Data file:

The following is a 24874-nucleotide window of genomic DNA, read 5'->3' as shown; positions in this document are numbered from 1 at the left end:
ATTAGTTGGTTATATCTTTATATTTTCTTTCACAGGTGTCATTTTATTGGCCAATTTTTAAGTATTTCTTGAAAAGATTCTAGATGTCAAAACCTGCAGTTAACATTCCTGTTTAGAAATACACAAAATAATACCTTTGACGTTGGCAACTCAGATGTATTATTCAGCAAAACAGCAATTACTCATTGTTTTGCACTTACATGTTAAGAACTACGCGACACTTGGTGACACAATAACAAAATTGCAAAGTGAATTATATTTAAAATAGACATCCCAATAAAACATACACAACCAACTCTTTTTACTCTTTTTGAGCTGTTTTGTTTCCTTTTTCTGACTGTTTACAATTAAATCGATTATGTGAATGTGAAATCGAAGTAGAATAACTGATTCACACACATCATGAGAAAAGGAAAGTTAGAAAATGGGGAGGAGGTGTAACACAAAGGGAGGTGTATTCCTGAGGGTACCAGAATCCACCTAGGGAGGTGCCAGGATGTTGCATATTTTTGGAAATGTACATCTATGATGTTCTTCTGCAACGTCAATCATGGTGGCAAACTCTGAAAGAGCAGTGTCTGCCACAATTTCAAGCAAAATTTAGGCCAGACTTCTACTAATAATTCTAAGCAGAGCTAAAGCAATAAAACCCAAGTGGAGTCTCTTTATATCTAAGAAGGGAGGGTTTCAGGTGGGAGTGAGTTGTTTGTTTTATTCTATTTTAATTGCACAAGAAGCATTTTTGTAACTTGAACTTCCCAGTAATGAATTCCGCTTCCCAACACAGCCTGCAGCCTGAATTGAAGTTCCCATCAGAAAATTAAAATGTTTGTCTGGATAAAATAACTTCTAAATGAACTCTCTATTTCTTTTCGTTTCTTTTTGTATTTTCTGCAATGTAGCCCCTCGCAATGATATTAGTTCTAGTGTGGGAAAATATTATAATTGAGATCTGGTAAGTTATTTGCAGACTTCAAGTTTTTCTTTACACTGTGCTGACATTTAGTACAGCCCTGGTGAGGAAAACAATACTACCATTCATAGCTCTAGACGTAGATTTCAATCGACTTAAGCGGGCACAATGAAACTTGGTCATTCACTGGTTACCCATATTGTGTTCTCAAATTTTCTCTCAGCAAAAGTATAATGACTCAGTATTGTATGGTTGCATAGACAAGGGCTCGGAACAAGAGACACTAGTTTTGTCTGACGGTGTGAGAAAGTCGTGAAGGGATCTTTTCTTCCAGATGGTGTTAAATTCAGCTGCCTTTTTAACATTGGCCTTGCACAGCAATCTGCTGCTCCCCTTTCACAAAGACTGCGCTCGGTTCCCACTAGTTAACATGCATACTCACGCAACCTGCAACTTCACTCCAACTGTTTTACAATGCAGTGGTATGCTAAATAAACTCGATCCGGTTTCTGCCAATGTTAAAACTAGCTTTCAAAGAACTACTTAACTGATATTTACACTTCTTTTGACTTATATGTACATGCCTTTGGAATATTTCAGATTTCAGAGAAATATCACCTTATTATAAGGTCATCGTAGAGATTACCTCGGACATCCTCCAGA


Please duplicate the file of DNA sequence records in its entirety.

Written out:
The following is a 24874-nucleotide window of genomic DNA, read 5'->3' as shown; positions in this document are numbered from 1 at the left end:
ATTAGTTGGTTATATCTTTATATTTTCTTTCACAGGTGTCATTTTATTGGCCAATTTTTAAGTATTTCTTGAAAAGATTCTAGATGTCAAAACCTGCAGTTAACATTCCTGTTTAGAAATACACAAAATAATACCTTTGACGTTGGCAACTCAGATGTATTATTCAGCAAAACAGCAATTACTCATTGTTTTGCACTTACATGTTAAGAACTACGCGACACTTGGTGACACAATAACAAAATTGCAAAGTGAATTATATTTAAAATAGACATCCCAATAAAACATACACAACCAACTCTTTTTACTCTTTTTGAGCTGTTTTGTTTCCTTTTTCTGACTGTTTACAATTAAATCGATTATGTGAATGTGAAATCGAAGTAGAATAACTGATTCACACACATCATGAGAAAAGGAAAGTTAGAAAATGGGGAGGAGGTGTAACACAAAGGGAGGTGTATTCCTGAGGGTACCAGAATCCACCTAGGGAGGTGCCAGGATGTTGCATATTTTTGGAAATGTACATCTATGATGTTCTTCTGCAACGTCAATCATGGTGGCAAACTCTGAAAGAGCAGTGTCTGCCACAATTTCAAGCAAAATTTAGGCCAGACTTCTACTAATAATTCTAAGCAGAGCTAAAGCAATAAAACCCAAGTGGAGTCTCTTTATATCTAAGAAGGGAGGGTTTCAGGTGGGAGTGAGTTGTTTGTTTTATTCTATTTTAATTGCACAAGAAGCATTTTTGTAACTTGAACTTCCCAGTAATGAATTCCGCTTCCCAACACAGCCTGCAGCCTGAATTGAAGTTCCCATCAGAAAATTAAAATGTTTGTCTGGATAAAATAACTTCTAAATGAACTCTCTATTTCTTTTCGTTTCTTTTTGTATTTTCTGCAATGTAGCCCCTCGCAATGATATTAGTTCTAGTGTGGGAAAATATTATAATTGAGATCTGGTAAGTTATTTGCAGACTTCAAGTTTTTCTTTACACTGTGCTGACATTTAGTACAGCCCTGGTGAGGAAAACAATACTACCATTCATAGCTCTAGACGTAGATTTCAATCGACTTAAGCGGGCACAATGAAACTTGGTCATTCACTGGTTACCCATATTGTGTTCTCAAATTTTCTCTCAGCAAAAGTATAATGACTCAGTATTGTATGGTTGCATAGACAAGGGCTCGGAACAAGAGACACTAGTTTTGTCTGACGGTGTGAGAAAGTCGTGAAGGGATCTTTTCTTCCAGATGGTGTTAAATTCAGCTGCCTTTTTAACATTGGCCTTGCACAGCAATCTGCTGCTCCCCTTTCACAAAGACTGCGCTCGGTTCCCACTAGTTAACATGCATACTCACGCAACCTGCAACTTCACTCCAACTGTTTTACAATGCAGTGGTATGCTAAATAAACTCGATCCGGTTTCTGCCAATGTTAAAACTAGCTTTCAAAGAACTACTTAACTGATATTTACACTTCTTTTGACTTATATGTACATGCCTTTGGAATATTTCAGATTTCAGAGAAATATCACCTTATTATAAGGTCATCGTAGAGATTACCTCGGACATCCTCCAGA